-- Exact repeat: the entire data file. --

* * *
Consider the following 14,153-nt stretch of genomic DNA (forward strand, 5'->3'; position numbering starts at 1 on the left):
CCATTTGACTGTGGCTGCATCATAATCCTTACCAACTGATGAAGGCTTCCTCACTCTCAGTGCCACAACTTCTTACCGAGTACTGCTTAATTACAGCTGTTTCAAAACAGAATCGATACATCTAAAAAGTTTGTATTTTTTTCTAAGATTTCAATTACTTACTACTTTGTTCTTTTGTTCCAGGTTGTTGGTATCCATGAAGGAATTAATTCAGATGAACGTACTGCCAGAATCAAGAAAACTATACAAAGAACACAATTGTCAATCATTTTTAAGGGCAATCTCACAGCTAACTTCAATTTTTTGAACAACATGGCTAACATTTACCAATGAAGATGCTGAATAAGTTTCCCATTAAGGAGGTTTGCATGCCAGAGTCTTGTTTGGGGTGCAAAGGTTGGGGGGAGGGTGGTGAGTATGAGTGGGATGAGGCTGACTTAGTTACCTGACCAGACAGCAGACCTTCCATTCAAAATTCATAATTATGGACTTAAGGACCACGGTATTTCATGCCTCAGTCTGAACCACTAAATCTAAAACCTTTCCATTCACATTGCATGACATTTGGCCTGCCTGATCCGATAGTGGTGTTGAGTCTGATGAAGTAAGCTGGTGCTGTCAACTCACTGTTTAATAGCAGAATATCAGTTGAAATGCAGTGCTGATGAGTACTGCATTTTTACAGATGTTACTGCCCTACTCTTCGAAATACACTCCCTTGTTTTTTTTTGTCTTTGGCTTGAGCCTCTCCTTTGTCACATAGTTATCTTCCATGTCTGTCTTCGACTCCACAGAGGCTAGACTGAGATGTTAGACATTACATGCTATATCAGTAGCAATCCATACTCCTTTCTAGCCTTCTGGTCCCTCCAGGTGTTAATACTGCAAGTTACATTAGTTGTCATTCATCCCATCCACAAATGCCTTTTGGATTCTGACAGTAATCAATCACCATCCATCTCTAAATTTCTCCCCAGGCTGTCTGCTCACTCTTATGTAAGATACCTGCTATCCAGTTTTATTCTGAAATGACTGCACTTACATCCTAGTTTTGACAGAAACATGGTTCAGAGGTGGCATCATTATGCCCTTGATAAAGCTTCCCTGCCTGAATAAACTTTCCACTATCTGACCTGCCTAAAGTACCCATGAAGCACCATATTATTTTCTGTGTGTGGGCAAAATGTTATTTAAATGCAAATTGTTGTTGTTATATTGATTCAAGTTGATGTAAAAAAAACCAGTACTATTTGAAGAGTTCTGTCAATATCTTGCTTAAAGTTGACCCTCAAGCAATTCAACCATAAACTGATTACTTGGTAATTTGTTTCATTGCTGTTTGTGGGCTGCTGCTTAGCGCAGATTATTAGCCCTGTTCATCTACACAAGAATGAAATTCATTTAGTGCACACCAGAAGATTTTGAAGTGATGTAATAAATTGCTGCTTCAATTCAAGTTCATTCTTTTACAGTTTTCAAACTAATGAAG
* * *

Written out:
Consider the following 14,153-nt stretch of genomic DNA (forward strand, 5'->3'; position numbering starts at 1 on the left):
CCATTTGACTGTGGCTGCATCATAATCCTTACCAACTGATGAAGGCTTCCTCACTCTCAGTGCCACAACTTCTTACCGAGTACTGCTTAATTACAGCTGTTTCAAAACAGAATCGATACATCTAAAAAGTTTGTATTTTTTTCTAAGATTTCAATTACTTACTACTTTGTTCTTTTGTTCCAGGTTGTTGGTATCCATGAAGGAATTAATTCAGATGAACGTACTGCCAGAATCAAGAAAACTATACAAAGAACACAATTGTCAATCATTTTTAAGGGCAATCTCACAGCTAACTTCAATTTTTTGAACAACATGGCTAACATTTACCAATGAAGATGCTGAATAAGTTTCCCATTAAGGAGGTTTGCATGCCAGAGTCTTGTTTGGGGTGCAAAGGTTGGGGGGAGGGTGGTGAGTATGAGTGGGATGAGGCTGACTTAGTTACCTGACCAGACAGCAGACCTTCCATTCAAAATTCATAATTATGGACTTAAGGACCACGGTATTTCATGCCTCAGTCTGAACCACTAAATCTAAAACCTTTCCATTCACATTGCATGACATTTGGCCTGCCTGATCCGATAGTGGTGTTGAGTCTGATGAAGTAAGCTGGTGCTGTCAACTCACTGTTTAATAGCAGAATATCAGTTGAAATGCAGTGCTGATGAGTACTGCATTTTTACAGATGTTACTGCCCTACTCTTCGAAATACACTCCCTTGTTTTTTTTTGTCTTTGGCTTGAGCCTCTCCTTTGTCACATAGTTATCTTCCATGTCTGTCTTCGACTCCACAGAGGCTAGACTGAGATGTTAGACATTACATGCTATATCAGTAGCAATCCATACTCCTTTCTAGCCTTCTGGTCCCTCCAGGTGTTAATACTGCAAGTTACATTAGTTGTCATTCATCCCATCCACAAATGCCTTTTGGATTCTGACAGTAATCAATCACCATCCATCTCTAAATTTCTCCCCAGGCTGTCTGCTCACTCTTATGTAAGATACCTGCTATCCAGTTTTATTCTGAAATGACTGCACTTACATCCTAGTTTTGACAGAAACATGGTTCAGAGGTGGCATCATTATGCCCTTGATAAAGCTTCCCTGCCTGAATAAACTTTCCACTATCTGACCTGCCTAAAGTACCCATGAAGCACCATATTATTTTCTGTGTGTGGGCAAAATGTTATTTAAATGCAAATTGTTGTTGTTATATTGATTCAAGTTGATGTAAAAAAAACCAGTACTATTTGAAGAGTTCTGTCAATATCTTGCTTAAAGTTGACCCTCAAGCAATTCAACCATAAACTGATTACTTGGTAATTTGTTTCATTGCTGTTTGTGGGCTGCTGCTTAGCGCAGATTATTAGCCCTGTTCATCTACACAAGAATGAAATTCATTTAGTGCACACCAGAAGATTTTGAAGTGATGTAATAAATTGCTGCTTCAATTCAAGTTCATTCTTTTACAGTTTTCAAACTAATGAAG